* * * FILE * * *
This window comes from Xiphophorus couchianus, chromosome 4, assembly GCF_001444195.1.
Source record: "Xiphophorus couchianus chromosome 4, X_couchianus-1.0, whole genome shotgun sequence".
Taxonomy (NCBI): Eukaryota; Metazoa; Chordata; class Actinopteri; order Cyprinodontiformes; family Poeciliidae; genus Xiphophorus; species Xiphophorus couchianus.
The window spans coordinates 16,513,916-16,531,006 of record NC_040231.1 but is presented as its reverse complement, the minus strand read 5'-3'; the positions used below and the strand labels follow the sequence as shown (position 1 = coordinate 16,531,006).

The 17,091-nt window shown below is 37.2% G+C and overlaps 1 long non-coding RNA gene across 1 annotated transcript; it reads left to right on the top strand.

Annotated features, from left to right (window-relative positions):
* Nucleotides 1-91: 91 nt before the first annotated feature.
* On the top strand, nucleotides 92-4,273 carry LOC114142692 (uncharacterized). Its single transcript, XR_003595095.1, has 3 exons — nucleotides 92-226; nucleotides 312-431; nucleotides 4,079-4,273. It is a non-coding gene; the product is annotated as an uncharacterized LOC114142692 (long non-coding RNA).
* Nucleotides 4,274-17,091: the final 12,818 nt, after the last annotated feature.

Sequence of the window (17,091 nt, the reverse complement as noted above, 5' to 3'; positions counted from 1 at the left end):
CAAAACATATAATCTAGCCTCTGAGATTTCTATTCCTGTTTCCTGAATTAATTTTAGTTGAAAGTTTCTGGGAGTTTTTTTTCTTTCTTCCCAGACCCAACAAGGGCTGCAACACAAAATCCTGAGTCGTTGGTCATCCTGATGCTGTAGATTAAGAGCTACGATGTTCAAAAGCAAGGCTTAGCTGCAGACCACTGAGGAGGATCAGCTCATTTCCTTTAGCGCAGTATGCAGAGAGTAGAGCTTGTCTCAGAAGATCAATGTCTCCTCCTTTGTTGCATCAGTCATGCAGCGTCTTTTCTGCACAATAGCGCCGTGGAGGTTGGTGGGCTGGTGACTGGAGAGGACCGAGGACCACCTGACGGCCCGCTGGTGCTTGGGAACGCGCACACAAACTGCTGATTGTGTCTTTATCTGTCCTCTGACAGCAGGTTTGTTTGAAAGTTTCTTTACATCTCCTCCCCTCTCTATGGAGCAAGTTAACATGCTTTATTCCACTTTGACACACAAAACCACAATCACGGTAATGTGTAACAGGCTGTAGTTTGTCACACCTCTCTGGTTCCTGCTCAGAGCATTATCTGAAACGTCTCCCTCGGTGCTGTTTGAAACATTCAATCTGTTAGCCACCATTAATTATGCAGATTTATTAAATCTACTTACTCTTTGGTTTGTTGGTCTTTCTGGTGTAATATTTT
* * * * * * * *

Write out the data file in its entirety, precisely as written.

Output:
This window comes from Xiphophorus couchianus, chromosome 4, assembly GCF_001444195.1.
Source record: "Xiphophorus couchianus chromosome 4, X_couchianus-1.0, whole genome shotgun sequence".
Taxonomy (NCBI): Eukaryota; Metazoa; Chordata; class Actinopteri; order Cyprinodontiformes; family Poeciliidae; genus Xiphophorus; species Xiphophorus couchianus.
The window spans coordinates 16,513,916-16,531,006 of record NC_040231.1 but is presented as its reverse complement, the minus strand read 5'-3'; the positions used below and the strand labels follow the sequence as shown (position 1 = coordinate 16,531,006).

The 17,091-nt window shown below is 37.2% G+C and overlaps 1 long non-coding RNA gene across 1 annotated transcript; it reads left to right on the top strand.

Annotated features, from left to right (window-relative positions):
* Nucleotides 1-91: 91 nt before the first annotated feature.
* On the top strand, nucleotides 92-4,273 carry LOC114142692 (uncharacterized). Its single transcript, XR_003595095.1, has 3 exons — nucleotides 92-226; nucleotides 312-431; nucleotides 4,079-4,273. It is a non-coding gene; the product is annotated as an uncharacterized LOC114142692 (long non-coding RNA).
* Nucleotides 4,274-17,091: the final 12,818 nt, after the last annotated feature.

Sequence of the window (17,091 nt, the reverse complement as noted above, 5' to 3'; positions counted from 1 at the left end):
CAAAACATATAATCTAGCCTCTGAGATTTCTATTCCTGTTTCCTGAATTAATTTTAGTTGAAAGTTTCTGGGAGTTTTTTTTCTTTCTTCCCAGACCCAACAAGGGCTGCAACACAAAATCCTGAGTCGTTGGTCATCCTGATGCTGTAGATTAAGAGCTACGATGTTCAAAAGCAAGGCTTAGCTGCAGACCACTGAGGAGGATCAGCTCATTTCCTTTAGCGCAGTATGCAGAGAGTAGAGCTTGTCTCAGAAGATCAATGTCTCCTCCTTTGTTGCATCAGTCATGCAGCGTCTTTTCTGCACAATAGCGCCGTGGAGGTTGGTGGGCTGGTGACTGGAGAGGACCGAGGACCACCTGACGGCCCGCTGGTGCTTGGGAACGCGCACACAAACTGCTGATTGTGTCTTTATCTGTCCTCTGACAGCAGGTTTGTTTGAAAGTTTCTTTACATCTCCTCCCCTCTCTATGGAGCAAGTTAACATGCTTTATTCCACTTTGACACACAAAACCACAATCACGGTAATGTGTAACAGGCTGTAGTTTGTCACACCTCTCTGGTTCCTGCTCAGAGCATTATCTGAAACGTCTCCCTCGGTGCTGTTTGAAACATTCAATCTGTTAGCCACCATTAATTATGCAGATTTATTAAATCTACTTACTCTTTGGTTTGTTGGTCTTTCTGGTGTAATATTTT